That does make some sense, but I think you could get lots of common attributes in properties. Searching could be easier if you stored all the attributes in an XML document, indexed it, created separate elements for each item, etc. However I don't have experience here.

I think in any case, FTS or XML, if you're ad hoc searching, it will run relatively slow.

Follow me on Twitter: @way0utwest
Forum Etiquette: How to post data/code on a forum to get the best help
My Blog: www.voiceofthedba.com
Matt Miller (#4)
Matt Miller (#4)
SSCrazy Eights
SSCrazy Eights (8.3K reputation)SSCrazy Eights (8.3K reputation)SSCrazy Eights (8.3K reputation)SSCrazy Eights (8.3K reputation)SSCrazy Eights (8.3K reputation)SSCrazy Eights (8.3K reputation)SSCrazy Eights (8.3K reputation)SSCrazy Eights (8.3K reputation)

Group: General Forum Members
Points: 8332 Visits: 18268
I think Steve is giving you the right way to "derive" the ultimate structure. Meaning - you may need to do this iteratively, while you determine all of the meaningful elements.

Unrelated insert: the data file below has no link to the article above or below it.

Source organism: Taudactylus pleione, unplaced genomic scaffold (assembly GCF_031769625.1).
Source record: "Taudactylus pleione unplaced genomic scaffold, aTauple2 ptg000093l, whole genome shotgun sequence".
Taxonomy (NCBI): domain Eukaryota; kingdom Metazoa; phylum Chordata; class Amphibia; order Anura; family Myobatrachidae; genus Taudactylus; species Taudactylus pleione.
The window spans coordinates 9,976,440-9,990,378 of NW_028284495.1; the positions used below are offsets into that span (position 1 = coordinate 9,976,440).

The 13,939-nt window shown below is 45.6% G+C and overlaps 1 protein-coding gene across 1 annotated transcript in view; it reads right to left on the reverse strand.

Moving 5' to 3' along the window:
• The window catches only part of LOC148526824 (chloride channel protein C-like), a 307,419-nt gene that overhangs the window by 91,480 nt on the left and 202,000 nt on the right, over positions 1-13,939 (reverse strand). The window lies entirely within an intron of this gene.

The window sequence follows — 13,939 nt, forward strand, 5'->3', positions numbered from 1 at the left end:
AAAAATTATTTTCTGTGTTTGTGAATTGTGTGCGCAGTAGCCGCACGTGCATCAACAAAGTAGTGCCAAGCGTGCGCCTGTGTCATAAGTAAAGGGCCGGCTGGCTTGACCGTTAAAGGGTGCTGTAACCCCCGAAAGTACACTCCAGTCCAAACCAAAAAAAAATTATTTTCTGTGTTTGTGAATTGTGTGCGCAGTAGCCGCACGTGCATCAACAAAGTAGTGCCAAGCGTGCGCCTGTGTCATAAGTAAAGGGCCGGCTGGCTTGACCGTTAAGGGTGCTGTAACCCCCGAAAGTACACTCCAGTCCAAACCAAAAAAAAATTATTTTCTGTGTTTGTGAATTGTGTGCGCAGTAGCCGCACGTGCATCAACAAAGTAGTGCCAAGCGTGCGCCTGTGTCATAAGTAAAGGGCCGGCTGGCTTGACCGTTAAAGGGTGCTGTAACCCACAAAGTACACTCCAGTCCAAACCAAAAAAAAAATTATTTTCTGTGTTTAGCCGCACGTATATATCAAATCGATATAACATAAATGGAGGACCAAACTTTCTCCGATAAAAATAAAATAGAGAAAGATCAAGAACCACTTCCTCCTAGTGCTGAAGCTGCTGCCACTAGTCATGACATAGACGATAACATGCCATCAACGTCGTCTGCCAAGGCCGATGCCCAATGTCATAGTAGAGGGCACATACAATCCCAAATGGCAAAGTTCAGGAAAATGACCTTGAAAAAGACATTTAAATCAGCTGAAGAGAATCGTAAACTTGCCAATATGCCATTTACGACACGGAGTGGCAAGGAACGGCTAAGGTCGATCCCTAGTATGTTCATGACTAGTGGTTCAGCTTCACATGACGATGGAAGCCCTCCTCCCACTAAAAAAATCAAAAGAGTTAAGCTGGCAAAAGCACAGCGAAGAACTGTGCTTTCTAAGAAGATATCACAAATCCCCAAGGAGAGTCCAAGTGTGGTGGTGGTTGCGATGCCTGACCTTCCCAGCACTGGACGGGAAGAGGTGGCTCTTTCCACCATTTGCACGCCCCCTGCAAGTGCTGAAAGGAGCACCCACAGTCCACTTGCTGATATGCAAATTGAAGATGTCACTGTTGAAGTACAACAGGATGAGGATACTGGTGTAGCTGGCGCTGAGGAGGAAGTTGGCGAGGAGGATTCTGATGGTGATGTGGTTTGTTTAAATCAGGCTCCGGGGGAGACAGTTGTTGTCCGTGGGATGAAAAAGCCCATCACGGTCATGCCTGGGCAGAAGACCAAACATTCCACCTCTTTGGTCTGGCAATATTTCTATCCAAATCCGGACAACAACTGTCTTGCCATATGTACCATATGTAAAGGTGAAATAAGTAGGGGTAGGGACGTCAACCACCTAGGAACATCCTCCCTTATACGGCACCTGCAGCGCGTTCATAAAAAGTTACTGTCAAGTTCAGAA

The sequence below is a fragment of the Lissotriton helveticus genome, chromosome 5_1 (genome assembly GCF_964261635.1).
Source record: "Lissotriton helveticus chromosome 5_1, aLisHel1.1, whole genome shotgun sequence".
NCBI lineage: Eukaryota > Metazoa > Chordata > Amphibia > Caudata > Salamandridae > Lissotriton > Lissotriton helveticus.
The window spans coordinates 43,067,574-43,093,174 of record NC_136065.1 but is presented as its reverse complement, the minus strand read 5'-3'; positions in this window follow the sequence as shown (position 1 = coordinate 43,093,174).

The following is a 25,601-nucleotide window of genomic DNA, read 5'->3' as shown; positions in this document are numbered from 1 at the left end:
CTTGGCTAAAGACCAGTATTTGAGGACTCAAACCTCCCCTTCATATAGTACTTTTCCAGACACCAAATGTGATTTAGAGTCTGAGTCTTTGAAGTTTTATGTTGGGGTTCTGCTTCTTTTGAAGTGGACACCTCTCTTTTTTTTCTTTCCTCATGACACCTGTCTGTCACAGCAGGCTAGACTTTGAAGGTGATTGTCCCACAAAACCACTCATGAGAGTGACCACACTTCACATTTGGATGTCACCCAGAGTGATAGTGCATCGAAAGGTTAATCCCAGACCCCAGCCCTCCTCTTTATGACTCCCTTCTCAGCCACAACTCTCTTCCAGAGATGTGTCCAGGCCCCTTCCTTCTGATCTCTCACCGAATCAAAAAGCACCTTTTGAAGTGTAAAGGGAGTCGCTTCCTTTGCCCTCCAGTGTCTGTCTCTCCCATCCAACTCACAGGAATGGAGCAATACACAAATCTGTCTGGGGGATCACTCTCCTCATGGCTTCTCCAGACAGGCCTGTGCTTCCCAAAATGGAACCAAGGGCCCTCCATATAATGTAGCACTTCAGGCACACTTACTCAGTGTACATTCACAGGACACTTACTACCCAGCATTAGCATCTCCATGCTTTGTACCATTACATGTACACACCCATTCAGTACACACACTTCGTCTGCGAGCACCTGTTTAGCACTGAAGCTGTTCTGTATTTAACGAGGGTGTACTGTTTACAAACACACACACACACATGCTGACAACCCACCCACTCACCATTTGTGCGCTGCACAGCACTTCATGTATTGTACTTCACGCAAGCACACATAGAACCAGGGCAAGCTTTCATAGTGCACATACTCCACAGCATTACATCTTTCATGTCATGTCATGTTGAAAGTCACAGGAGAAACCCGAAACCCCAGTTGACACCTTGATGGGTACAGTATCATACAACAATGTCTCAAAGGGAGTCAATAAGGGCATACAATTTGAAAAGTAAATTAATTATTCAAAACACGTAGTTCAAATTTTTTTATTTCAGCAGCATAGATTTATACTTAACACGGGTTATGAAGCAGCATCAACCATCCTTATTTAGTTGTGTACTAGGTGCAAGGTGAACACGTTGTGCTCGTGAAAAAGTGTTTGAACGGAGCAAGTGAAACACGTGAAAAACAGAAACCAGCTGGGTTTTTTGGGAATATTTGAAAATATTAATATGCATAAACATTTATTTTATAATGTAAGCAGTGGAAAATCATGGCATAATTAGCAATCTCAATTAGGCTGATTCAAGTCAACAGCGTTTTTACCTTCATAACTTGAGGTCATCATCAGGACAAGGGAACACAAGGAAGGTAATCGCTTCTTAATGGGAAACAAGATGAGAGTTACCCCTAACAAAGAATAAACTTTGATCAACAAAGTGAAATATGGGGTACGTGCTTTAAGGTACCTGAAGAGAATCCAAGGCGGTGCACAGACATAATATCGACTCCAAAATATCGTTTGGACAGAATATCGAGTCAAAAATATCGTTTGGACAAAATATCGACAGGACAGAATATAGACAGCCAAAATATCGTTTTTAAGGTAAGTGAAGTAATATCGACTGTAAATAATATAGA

For "loosely"-structured, or fluid data structures, the XML type is ideal. That's what the 2005 team built it for. The advice put forth on the matter is to try to take a crack at figuring out what elements get a LOT of traffic/search/filter/select activity, and split them out of the XML into "real" data structures. If you find you need more specificity on something than what is physically defined, use your XML schema to approximate your way into the right fields, and once you have it right, then consider whether they need to be moved into the "real" structure.